In this puzzle game developed by Triband, you play as the young apprentice to Master QWERTY who takes you on a wild adventure across oceans, through temples and into dreams in the search for your inner key using the entire keyboard as your controller. Now, a keyboard may not be the coolest interface there is, but as someone who learned touch typing in high school, I appreciated a game that had me racing around the keyboard, often using the keys in very punny ways.
You can learn more about this game at Keyboard Sports.
This multi-sensory virtual reality (VR) installation developed by Team Santiago that explores the idea of escapism through psychedelic visuals and music. The experience revolves around a physical sculpture of Santiago, an ancient fish god, that transforms into a living, breathing musical instrument that can be played through touch. The music created by the player affects objects and visualizations in the virtual environment, giving each player the agency to shape his or her experience. The piece is built for the HTC Vive and uses Leap Motion technology, allowing users to move freely around the sculpture and physically interact with Santiago.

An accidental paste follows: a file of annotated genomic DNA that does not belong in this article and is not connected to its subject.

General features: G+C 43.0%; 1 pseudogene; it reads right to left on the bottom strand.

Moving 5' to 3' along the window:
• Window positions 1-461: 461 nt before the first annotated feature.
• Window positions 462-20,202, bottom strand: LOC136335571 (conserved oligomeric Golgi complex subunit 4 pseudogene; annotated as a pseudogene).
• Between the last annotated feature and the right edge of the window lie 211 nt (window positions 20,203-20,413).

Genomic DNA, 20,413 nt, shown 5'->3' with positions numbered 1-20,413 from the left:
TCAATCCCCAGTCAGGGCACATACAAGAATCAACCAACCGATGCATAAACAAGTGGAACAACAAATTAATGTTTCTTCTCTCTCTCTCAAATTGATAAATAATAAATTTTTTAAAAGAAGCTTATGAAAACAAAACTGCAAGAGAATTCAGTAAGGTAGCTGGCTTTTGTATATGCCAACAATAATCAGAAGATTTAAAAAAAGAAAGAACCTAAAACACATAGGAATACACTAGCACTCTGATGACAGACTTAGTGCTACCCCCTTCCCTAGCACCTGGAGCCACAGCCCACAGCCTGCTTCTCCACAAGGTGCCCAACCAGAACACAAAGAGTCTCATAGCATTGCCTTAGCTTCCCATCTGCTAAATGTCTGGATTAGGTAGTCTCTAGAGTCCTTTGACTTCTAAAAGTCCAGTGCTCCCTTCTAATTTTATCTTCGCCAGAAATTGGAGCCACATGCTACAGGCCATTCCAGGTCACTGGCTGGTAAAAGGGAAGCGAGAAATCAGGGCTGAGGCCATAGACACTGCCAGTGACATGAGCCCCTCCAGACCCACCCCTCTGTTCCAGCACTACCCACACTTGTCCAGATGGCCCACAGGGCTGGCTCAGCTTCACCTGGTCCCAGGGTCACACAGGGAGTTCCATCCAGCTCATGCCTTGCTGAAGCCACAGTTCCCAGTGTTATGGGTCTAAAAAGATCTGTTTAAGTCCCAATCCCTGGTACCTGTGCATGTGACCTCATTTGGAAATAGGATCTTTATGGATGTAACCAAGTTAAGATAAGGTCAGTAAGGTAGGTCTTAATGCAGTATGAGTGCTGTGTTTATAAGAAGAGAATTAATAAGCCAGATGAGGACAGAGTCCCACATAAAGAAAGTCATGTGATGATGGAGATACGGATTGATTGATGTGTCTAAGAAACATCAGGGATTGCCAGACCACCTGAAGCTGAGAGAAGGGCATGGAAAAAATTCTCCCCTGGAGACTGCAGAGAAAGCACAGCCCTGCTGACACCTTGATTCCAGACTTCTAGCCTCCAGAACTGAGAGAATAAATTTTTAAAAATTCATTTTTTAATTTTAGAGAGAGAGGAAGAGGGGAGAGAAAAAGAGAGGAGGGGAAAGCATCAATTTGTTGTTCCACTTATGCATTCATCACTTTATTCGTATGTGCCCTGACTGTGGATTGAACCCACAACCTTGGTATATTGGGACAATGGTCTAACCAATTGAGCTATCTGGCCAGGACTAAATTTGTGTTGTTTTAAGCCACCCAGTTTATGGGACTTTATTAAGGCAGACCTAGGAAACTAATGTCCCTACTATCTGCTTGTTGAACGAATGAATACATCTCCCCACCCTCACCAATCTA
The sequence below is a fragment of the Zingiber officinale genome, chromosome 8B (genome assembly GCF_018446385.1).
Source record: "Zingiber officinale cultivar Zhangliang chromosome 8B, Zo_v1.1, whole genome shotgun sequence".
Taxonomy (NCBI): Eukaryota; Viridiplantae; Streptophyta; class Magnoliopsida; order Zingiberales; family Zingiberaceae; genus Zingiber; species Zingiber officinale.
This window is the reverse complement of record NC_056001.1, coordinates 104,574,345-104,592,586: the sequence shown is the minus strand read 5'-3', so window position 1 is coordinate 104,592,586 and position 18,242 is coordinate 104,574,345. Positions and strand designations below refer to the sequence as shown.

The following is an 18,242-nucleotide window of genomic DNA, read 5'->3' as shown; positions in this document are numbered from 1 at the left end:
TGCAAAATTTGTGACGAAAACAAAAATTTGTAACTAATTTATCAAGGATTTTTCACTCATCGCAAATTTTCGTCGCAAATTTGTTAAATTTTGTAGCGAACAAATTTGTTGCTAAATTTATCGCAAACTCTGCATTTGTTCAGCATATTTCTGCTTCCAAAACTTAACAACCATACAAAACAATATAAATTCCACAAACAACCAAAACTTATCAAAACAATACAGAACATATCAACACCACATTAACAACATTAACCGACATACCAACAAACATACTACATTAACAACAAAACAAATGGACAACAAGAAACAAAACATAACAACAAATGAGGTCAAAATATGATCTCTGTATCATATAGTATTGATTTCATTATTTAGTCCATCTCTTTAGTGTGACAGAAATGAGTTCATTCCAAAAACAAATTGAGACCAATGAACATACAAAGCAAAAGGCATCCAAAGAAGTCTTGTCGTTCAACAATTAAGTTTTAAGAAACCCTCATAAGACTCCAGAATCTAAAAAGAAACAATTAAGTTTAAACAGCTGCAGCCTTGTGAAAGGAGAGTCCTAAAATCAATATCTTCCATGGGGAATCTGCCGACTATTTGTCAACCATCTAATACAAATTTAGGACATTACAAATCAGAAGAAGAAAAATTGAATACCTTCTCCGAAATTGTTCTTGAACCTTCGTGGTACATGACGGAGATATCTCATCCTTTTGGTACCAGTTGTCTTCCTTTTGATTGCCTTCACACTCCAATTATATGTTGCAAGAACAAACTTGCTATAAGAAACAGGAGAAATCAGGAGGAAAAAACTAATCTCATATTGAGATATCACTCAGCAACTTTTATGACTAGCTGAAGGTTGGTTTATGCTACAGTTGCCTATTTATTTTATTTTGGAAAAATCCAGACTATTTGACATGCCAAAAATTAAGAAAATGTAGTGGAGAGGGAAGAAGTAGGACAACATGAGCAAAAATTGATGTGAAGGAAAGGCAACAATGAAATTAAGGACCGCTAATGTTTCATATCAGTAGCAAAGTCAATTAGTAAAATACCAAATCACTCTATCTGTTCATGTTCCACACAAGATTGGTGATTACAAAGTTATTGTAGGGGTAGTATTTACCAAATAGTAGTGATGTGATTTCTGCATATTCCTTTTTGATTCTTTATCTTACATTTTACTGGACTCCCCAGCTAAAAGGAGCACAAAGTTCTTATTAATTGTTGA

You can learn more about this game at Santiago VR Experience.
As someone who usually develops story-based games, I really appreciated Vignettes as being the opposite of what I normally play. Developed by Skeleton Business, Vignettes is a casual and whimsical exploration game without text or characters, where objects shapeshift as you spin them around in a kaleidoscope of different moods and orientations. Your only hints about what to do are in the form of icons that suggest how to manipulate the object. Vignettes is a game of surprise and discovery, in which players wander through a silent but colorful narrative.
You can learn more about this game at Vignettes.
Emotional Fugitive Detector
This is a two-player cooperative game which uses the human face as both its primary controller and screen. One player is instructed to give an expression of emotion — anger, happiness, sadness — and the second player must guess what that emotion is being conveyed. But here’s the trick: the firs player’s face is also scanned for emotions by the installation robot’s face tracking technology, and if the robot detects emotion, the two player’s lose. Players must find a difficult middle ground in this emotional Turing test: expressive enough for a human, too subtle for a computer.
I asked the developers– Sam Von Ehren, Alexander King, and Noca Wu — how they came up with this idea behind Emotional Fugitive Detector. They told me that initially they tried to come up with a facial expression input interface for a fighting game, but when they couldn’t get it to work properly, they turned decided to lemons into lemonade by changing directions and developing a game that took advantage of the technical problem. They also said that while showing the game at IndieCade, they received feedback that this game might be good for helping autistic children to learn to interpret emotion.
Turning a flaw into a feature and possibly benefiting society at the same time — now that’s a story to make me fall in love with game development again!